By Mara Hvistendahl
MIT Technology Review
Last summer, an audience of government officials, military personnel, and foreign ambassadors gathered in Aspen, Colorado, to hear John Carlin, then an assistant attorney general, speak about cyberattacks. The Aspen Security Forum, which is held every year at a breathtaking resort in the Rocky Mountains, is the sort of event where national security wonks go for hikes in T-shirts and shorts, then trade war stories over lemon-raspberry water and superfood balls. The news of the Democratic National Committee hack had broken just the day before, and many hoped that Carlin, who headed up the investigation into the incident, might speak candidly about it. Instead, he recounted the Justice Department’s indictment of five hackers in China’s People’s Liberation Army Unit 61398 for commercial espionage—back in 2014 (see “Cyber-Espionage Nightmare”).
A boyish Harvard-trained former prosecutor, Carlin oversaw the department’s efforts to stamp out economic espionage before stepping down earlier this month. In June, the cybersecurity firm FireEye released a report describing a significant decrease since early 2013 in the number of commercial attacks from China, which is the largest source of such attacks. The firm charted attacks on clients around the world by 72 groups that are either based in China or believed to represent Chinese state interests. Beginning in mid-2014, its analysts observed a “noticeable decline” in activity. Intelligence officials have quietly echoed that claim.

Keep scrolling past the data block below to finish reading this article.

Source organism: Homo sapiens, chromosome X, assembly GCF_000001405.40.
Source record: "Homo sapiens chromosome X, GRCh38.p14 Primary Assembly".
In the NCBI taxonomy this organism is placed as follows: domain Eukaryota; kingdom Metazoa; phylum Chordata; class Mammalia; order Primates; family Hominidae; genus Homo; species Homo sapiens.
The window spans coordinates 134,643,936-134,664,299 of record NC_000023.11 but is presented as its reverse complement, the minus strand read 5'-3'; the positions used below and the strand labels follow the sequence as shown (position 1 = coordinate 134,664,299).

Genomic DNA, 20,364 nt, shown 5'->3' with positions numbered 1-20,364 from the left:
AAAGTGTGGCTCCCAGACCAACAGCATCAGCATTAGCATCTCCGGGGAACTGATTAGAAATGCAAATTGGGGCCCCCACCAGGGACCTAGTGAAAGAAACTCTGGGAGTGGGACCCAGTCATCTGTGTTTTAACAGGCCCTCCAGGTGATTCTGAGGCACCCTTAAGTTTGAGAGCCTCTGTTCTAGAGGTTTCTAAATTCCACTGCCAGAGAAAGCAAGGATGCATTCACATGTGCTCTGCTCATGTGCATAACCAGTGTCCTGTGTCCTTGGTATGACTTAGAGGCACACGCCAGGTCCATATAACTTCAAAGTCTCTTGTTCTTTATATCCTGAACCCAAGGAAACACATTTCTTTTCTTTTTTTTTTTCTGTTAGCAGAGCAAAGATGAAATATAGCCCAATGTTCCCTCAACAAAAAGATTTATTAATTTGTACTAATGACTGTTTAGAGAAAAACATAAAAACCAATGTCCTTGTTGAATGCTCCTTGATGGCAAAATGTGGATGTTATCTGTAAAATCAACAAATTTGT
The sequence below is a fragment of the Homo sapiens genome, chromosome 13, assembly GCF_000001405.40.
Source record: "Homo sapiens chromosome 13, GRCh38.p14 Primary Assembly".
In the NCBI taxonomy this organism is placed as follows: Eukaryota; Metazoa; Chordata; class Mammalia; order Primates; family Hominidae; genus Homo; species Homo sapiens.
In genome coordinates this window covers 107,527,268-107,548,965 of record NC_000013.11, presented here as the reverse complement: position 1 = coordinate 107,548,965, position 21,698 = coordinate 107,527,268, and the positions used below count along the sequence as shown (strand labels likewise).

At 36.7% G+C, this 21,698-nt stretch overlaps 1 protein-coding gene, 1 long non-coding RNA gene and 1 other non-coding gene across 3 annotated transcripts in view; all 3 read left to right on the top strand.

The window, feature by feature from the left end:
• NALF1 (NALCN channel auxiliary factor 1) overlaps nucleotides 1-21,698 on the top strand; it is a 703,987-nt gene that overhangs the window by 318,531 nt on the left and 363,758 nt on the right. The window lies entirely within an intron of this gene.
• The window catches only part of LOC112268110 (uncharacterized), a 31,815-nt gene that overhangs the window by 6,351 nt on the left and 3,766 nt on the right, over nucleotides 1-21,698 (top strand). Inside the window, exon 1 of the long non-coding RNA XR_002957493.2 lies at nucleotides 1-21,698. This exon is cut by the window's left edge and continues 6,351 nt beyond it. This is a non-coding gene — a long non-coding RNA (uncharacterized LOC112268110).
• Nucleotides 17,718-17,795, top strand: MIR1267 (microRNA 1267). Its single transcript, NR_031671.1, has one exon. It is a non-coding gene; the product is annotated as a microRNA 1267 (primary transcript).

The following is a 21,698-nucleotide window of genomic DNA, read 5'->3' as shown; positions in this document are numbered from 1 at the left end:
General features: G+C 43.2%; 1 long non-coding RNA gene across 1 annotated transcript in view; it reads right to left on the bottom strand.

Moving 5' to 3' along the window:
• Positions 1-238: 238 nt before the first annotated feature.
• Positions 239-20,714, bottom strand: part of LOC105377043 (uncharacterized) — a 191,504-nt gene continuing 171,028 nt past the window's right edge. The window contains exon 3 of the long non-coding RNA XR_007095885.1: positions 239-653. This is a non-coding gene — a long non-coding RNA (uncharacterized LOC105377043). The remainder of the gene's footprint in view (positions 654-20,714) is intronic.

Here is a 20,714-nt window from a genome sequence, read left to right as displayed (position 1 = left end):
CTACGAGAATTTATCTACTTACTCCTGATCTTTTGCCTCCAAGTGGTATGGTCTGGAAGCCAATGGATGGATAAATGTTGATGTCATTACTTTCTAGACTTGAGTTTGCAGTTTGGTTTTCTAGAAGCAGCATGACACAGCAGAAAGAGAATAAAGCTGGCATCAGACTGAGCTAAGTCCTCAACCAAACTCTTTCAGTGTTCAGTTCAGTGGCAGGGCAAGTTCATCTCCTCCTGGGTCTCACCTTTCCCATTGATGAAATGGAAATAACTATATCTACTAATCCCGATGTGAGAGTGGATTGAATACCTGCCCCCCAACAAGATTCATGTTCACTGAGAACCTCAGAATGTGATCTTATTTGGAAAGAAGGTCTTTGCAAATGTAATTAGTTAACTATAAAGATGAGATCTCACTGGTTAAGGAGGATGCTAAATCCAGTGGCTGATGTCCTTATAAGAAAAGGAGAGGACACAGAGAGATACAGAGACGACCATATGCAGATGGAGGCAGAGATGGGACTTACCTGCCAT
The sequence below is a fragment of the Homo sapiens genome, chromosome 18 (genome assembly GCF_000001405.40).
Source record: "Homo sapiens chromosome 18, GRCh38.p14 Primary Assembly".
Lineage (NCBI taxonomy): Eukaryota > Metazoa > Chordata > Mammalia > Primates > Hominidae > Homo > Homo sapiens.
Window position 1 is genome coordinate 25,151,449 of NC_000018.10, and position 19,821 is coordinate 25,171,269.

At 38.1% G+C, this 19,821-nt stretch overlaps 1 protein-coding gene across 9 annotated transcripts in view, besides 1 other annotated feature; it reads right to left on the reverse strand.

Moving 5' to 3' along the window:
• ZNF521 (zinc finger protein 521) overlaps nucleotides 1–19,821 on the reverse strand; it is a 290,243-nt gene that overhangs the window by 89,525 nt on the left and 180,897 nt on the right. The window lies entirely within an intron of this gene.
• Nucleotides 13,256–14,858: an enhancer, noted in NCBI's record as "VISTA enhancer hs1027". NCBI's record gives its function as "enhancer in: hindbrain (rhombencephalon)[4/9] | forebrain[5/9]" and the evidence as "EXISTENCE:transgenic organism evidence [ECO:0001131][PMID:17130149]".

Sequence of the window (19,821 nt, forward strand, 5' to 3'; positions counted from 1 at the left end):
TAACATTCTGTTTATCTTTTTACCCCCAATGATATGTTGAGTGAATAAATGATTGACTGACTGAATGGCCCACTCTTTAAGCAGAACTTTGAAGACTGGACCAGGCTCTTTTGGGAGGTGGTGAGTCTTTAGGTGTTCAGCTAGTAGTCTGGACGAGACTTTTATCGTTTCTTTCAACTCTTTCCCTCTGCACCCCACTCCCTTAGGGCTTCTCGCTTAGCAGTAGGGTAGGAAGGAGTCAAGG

For some in the Obama administration, this is proof that using both carrots and sticks to combat Chinese theft of intellectual property—what Carlin called an “all-tools” approach—is working. Indictments and so-called “naming and shaming” have been accompanied by economic sanctions and diplomatic efforts, including a September 2015 agreement between President Obama and Xi Jinping to refrain from conducting or supporting cyber-theft of intellectual property. “This approach is a giant ‘No trespassing’ sign,” Carlin said. “It’s ‘Get off our lawn.’”
But others are not sure the U.S. government should get so much credit. The perceived decline in attacks from China raises a question: why? Former government officials and cybersecurity experts now offer up a range of theories—including a provocative one that questions the extent to which straight commercial cyber-espionage, as opposed to the more targeted spying on military technologies and capabilities that many nations engage in, was ever a priority of the Chinese central government in the first place.
Picture: MoD/MOD [OGL (http://www.nationalarchives.gov.uk/doc/open-government-licence/version/1/)%5D, via Wikimedia Commons